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Business Digest, March 2, 2013

PUBLISHED : Saturday, 02 March, 2013, 12:00am
UPDATED : Saturday, 02 March, 2013, 4:17am

US$37.3b quota set for short-term foreign debt

China's foreign exchange regulator has set a quota of US$37.3 billion on the short-term foreign debt banks and companies can borrow this year. Of the total, the quota for selected Chinese banks will be US$11.6 billion, while that for qualified foreign banks operating on the mainland will be US$15.3 billion, the State Administration of Foreign Exchange said. Reuters


S&P must compensate Australian towns

An Australian Federal Court judge ordered rating agency Standard & Poor's and two other firms to pay a total of A$20 million (HK$158 million) to 12 Australian towns for losses on top-rated securities, the value of which plunged during the global financial crisis. S&P said it would appeal. Bloomberg


HKEx upholds delisting of Hontex International

The Hong Kong stock exchange has upheld its decision in November to delist sport fabric maker Hontex International, after the firm appealed. After trading for only 64 days, Hontex was suspended on March 30, 2010, after the Securities and Futures Commission alleged it overstated its profit and turnover figures in its listing prospectus in December 2009. In June, the High Court ordered the firm to refund HK$1.03 billion to small shareholders through share buybacks. Enoch Yiu


Beijing ruling awaited for Xstrata takeover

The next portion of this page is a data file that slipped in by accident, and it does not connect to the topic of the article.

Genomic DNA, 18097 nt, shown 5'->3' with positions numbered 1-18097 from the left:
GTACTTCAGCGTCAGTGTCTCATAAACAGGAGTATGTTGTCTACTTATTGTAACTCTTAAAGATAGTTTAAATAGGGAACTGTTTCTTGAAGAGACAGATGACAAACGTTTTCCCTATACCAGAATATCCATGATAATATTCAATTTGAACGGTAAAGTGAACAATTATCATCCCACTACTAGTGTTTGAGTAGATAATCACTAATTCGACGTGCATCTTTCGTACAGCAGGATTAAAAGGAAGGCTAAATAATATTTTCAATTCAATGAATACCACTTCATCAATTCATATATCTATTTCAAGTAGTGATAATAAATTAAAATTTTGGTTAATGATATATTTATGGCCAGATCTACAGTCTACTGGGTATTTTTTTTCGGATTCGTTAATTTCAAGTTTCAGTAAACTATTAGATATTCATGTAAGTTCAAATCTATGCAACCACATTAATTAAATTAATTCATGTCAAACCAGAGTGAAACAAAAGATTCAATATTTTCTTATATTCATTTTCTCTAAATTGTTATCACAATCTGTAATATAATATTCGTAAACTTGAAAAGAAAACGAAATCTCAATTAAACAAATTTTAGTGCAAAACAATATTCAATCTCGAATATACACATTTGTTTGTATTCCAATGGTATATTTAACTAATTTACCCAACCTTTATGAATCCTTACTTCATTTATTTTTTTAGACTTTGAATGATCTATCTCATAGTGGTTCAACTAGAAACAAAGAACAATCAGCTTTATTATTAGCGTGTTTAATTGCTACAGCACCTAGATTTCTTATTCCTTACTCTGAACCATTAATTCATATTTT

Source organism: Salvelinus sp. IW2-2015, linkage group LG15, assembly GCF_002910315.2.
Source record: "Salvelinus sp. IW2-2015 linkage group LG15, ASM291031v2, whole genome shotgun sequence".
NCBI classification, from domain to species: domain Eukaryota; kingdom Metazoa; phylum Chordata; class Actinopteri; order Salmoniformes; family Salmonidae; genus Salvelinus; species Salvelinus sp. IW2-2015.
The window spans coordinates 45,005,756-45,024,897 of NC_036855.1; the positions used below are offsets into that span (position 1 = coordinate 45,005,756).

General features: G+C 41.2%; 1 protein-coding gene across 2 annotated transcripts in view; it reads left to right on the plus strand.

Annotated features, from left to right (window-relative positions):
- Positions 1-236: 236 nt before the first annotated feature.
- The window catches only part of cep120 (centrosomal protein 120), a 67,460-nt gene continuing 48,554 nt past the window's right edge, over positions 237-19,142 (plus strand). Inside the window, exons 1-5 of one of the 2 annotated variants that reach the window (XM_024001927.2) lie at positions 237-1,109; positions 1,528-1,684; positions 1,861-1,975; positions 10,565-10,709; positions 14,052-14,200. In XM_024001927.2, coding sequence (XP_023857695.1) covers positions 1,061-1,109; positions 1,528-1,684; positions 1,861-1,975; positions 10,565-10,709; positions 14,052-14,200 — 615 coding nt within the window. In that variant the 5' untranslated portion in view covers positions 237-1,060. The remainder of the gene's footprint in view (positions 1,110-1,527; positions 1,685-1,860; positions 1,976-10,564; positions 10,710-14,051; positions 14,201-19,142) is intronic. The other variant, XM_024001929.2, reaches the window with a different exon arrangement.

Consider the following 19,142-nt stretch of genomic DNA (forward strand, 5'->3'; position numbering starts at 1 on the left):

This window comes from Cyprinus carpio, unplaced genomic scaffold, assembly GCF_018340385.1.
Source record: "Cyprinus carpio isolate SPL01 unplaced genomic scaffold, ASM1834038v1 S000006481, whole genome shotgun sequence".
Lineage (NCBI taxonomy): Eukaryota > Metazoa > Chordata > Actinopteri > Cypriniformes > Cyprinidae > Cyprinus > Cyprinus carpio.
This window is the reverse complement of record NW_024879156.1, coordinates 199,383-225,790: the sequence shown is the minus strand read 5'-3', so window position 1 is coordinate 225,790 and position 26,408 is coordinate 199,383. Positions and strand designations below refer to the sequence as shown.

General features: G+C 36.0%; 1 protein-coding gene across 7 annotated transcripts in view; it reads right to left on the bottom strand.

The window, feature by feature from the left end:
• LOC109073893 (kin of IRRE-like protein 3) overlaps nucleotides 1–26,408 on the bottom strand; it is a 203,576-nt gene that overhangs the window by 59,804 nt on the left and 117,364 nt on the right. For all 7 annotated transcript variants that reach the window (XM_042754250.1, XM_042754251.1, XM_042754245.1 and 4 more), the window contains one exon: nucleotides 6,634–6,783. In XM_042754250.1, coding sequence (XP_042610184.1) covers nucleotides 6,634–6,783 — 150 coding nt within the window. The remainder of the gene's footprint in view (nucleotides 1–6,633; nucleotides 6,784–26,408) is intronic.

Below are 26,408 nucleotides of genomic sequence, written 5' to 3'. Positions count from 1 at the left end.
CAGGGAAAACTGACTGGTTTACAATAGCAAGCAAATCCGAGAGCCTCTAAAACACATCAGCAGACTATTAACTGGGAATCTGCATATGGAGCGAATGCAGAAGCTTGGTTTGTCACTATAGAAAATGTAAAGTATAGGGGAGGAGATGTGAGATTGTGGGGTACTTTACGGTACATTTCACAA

Glencore International, the largest publicly traded commodities supplier, said it will not complete its US$33 billion takeover of coal producer Xstrata by March 15, as it awaits approval from China. It is the third time Glencore has pushed back the deadline for the deal to create the world's fourth-largest mining company. Bloomberg


Cathay cancels order for 8 Boeing freighters

Cathay Pacific Airways, the world's biggest international air-cargo carrier, cancelled an order for eight Boeing 777-200 freighters as it revamps its fleet. Cathay will instead buy three Boeing 747-8 freighters worth US$1 billion at list prices, the carrier told the Hong Kong stock exchange. The firm will sell four Boeing 747-400 converted freighters to Boeing as part of the restructuring. Meanwhile, Air China told the exchange it will buy 31 Boeing aircraft for US$4.8 billion. Bloomberg


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Business Digest, March 2, 2013

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